Convergence across the northwest Himalaya from GPS measurements

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Abstract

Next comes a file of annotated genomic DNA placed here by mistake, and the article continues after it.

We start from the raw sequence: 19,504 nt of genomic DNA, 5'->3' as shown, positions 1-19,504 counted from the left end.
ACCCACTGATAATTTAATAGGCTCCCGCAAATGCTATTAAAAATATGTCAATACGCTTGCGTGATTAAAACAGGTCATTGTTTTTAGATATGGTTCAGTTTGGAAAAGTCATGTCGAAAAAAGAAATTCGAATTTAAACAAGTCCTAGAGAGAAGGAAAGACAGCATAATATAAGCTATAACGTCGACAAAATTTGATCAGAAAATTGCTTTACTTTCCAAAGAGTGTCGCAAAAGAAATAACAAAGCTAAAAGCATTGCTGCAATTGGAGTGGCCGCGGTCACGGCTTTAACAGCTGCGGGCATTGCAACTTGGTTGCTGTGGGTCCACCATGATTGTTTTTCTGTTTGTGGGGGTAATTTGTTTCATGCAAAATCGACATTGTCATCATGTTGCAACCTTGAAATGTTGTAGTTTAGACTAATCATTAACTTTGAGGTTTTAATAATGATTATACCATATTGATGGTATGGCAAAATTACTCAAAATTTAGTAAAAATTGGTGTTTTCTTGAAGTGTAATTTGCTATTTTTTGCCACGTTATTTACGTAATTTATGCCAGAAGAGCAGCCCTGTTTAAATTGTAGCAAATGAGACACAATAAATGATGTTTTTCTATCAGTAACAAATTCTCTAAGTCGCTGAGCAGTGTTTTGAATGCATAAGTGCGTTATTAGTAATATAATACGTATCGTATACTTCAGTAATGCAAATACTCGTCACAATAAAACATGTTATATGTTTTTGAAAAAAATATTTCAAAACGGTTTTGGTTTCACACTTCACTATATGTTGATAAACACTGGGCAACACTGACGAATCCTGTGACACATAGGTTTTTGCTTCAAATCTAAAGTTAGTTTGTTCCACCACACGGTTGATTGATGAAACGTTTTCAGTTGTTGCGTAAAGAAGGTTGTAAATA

[1] Horizontal velocities of 26 Global Positioning System (GPS) stations in the northwest Himalayan region provide new constraints on the partitioning of India-Eurasia convergence and elastic strain accumulation about the locked Main Frontal Thrust (MFT). The northwest-striking Karakorum fault slips at 11 ± 4 mm/yr and contributes to east-west extension of southern Tibet and westward motion of the northwest Himalaya towards Nanga Parbat, rather than playing a role in eastward extrusion of Tibet. Crustal shortening across the Himalaya occurs within a zone centered about 100 km north of the Siwalik Foothills and the MFT. Model inversions of the GPS data indicate that the MFT is locked over a width of ∼100 km. Comparison with geologic MFT-slip-rate estimates suggests that this zone is building up a slip deficit at a rate of 14 ± 1 mm/yr and will eventually fail in future great earthquakes.

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